After two years on the road we’ll let you into a little secret. Travel blogging is hard work, time consuming and cuts into your socialising time. Between uploading photos, writing content, gathering useful information, trying to find reliable WiFi in undeveloped countries and proofreading everything before you post, the time adds up and happy hour at the bar creeps closer to finishing without you. Sitting here in Siberia we’ve fallen months behind during our time in Central Asia and aren’t expecting much internet access when we reach Mongolia in a week. So on that note, here’s a swift run down of what we did with our time in Samarkand, one of Uzbekistan’s most visited old Silk Road cities.
Rode the train from Bukhara
There’s several trains a day and the journey takes around three hours. You can buy your tickets in Bukhara not far from the old town without having to visit the train station some 10km out of town. It’s comfortable for the most part however it can get very hot if the windows don’t open. Bring water. You can find train schedules here.
Lunched at Platan
With the temperature nudging 30 degrees when we arrived we headed to this highly recommended eatery and savoured the air conditioned interior. Wood beam high ceilings and a plethora of stone, brick and too much tacky brass gives the place a bit of a European Alps vibe and we were given a seat next to stone waterfall which was turned on just for us. If you’re in need of a salad fix this is the place for you with over 20 on the menu. The Exotic salad was a creamy mix of mushroom, pineapple and walnuts with a dash of nutmeg which would have been a winner if it wasn’t let down by the sliced processed chicken. The Lobio bean salad was good but needed a little more lemon and the Vitamin salad was a huge serving of colourful veg with a zesty lemon, dill and vinegar dressing. The pita with cheese is a stodgy filler and chicken coated in crushed walnuts was both delicious and unique. Service was excellent, prices weren’t high (three courses, a beer and a coffee each for USD$15) but the coffee was awful.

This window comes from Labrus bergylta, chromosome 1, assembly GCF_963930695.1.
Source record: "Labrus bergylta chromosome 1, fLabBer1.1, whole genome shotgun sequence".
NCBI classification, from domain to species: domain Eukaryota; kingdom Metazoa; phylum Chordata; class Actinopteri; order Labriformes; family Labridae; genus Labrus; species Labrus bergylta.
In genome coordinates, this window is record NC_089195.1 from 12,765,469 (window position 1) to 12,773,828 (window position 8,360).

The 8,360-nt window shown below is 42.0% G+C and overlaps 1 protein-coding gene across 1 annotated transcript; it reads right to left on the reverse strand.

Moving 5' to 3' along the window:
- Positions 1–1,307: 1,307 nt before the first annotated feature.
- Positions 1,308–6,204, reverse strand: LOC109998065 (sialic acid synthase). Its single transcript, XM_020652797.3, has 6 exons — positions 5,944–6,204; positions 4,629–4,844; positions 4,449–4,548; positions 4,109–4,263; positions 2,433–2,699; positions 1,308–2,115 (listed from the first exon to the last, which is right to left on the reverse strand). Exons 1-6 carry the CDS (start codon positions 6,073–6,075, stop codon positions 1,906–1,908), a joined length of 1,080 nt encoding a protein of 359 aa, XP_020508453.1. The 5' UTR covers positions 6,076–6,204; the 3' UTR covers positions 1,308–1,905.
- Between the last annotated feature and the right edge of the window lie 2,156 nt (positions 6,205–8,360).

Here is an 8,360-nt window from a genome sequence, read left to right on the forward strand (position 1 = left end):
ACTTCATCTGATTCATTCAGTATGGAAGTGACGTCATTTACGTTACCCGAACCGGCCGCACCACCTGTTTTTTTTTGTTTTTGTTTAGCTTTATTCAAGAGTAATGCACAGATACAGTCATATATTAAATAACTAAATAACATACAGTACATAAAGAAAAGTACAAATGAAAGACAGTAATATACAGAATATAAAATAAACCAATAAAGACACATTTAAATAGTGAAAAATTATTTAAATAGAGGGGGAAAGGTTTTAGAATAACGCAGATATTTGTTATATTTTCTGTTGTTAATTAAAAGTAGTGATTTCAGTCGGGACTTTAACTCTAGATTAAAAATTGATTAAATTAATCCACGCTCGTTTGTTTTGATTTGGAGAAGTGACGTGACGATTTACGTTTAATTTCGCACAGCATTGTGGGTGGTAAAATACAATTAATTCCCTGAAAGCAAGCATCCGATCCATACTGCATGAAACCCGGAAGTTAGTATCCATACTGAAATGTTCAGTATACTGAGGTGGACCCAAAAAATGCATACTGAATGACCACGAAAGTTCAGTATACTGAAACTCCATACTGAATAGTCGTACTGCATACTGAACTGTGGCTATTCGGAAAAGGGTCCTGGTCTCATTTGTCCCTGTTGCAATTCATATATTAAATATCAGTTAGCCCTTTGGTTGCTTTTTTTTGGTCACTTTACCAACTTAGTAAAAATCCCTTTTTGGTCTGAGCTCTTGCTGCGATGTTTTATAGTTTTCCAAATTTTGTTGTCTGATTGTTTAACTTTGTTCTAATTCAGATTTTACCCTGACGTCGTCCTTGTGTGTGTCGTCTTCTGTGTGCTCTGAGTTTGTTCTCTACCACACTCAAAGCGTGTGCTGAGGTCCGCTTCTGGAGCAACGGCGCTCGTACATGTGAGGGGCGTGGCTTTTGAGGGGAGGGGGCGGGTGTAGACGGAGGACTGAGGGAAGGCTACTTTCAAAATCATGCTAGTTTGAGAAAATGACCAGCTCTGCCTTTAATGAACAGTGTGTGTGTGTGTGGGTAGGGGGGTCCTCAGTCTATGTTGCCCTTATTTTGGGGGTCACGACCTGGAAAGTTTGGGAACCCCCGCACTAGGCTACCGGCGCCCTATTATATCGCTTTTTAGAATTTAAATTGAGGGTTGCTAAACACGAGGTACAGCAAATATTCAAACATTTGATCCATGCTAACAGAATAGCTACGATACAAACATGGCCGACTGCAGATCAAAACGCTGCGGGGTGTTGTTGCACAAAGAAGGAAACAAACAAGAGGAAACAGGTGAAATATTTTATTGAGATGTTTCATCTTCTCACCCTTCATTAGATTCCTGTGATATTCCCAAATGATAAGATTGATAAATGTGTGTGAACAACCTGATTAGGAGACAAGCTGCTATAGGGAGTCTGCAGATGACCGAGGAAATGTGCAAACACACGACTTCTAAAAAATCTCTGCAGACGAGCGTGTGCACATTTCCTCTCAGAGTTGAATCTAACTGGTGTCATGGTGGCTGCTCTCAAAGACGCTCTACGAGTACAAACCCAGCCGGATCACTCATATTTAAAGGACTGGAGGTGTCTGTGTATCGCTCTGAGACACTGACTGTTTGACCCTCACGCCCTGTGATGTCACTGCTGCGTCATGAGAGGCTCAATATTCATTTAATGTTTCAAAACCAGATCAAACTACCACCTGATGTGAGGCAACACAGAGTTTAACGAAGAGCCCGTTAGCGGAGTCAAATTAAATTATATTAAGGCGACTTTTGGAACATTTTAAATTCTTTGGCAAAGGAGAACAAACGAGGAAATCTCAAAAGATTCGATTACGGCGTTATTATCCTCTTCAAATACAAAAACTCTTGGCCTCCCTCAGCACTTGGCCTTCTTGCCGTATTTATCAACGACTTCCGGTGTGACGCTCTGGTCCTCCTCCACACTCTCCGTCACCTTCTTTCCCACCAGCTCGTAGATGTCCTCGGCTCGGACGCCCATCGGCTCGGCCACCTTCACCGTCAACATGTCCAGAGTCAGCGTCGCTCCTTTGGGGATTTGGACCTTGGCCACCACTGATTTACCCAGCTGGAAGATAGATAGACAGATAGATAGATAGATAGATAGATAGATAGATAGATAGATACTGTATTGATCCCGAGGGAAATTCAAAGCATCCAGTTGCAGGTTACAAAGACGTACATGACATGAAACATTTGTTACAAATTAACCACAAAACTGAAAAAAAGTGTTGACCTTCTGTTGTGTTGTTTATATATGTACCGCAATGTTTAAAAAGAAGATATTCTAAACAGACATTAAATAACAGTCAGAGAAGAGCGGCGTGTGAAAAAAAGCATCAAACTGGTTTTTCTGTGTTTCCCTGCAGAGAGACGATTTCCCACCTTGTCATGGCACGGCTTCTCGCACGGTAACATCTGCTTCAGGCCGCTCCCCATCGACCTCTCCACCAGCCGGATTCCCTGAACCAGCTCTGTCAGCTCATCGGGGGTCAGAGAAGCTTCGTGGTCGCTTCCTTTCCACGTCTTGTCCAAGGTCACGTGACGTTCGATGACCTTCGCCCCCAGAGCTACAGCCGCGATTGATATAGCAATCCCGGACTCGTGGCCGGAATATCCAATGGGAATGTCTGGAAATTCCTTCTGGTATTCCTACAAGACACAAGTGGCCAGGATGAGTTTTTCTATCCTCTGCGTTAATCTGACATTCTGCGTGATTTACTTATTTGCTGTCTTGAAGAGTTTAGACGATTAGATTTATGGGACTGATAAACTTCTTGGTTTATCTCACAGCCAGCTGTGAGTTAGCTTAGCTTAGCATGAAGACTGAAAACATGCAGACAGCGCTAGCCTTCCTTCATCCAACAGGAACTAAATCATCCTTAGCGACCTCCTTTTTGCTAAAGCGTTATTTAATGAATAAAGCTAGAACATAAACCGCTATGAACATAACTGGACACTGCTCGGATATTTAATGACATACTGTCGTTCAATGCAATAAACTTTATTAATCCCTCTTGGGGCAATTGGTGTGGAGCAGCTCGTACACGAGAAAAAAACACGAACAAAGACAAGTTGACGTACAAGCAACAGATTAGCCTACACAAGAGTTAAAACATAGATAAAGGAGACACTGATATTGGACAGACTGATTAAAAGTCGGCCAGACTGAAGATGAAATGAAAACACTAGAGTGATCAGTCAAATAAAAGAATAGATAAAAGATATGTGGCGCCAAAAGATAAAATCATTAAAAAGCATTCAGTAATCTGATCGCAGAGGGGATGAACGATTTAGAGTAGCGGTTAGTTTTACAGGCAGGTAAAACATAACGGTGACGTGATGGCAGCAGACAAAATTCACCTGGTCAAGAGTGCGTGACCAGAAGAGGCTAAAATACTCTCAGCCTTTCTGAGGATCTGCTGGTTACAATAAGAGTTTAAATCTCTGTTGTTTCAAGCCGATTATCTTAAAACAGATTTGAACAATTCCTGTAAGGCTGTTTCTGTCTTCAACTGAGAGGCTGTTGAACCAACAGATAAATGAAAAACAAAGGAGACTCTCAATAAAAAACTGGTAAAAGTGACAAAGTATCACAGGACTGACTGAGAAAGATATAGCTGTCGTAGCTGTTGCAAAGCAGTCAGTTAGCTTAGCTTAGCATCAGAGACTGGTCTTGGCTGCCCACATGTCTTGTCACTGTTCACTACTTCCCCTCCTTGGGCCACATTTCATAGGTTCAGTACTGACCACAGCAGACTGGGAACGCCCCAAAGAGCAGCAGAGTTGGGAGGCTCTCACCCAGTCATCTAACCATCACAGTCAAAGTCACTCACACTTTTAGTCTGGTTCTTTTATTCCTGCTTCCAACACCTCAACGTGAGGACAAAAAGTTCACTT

Drank locally brewed beer in the sun
It’s a rare blog of ours that passes without some mention of the local brew. In Samarkand it can be found at Alt Stadt Lagman centre for home brew beers. A half litre of refreshing unpasteurized lager in an ice cold glass will set you back just UZS2,500 (about USD$0.40 when we visited) and the outdoor patio area is great for people watching. It’s located outside the Samarkand Cinema on the corner of Amir Timur and Mustaquilik, look out for the yellow umbrellas.
Ate with the locals at the bazaar
Between the Registan and the Shah-i-Zinda tombs you’ll find the local bazaar. Here you can find fruit, vegetables, spices, Uzbek cotton (though think twice before buying) and everything else you could possibly need. In the middle you’ll also find a small restaurant with an outdoor terrace serving up quick, cheap traditional food. The somsa’s are excellent as is the tomato and cucumber salad, and the soup is your standard potato, root veg and meat (beef?) swimming in broth with a nice layer of grease on top.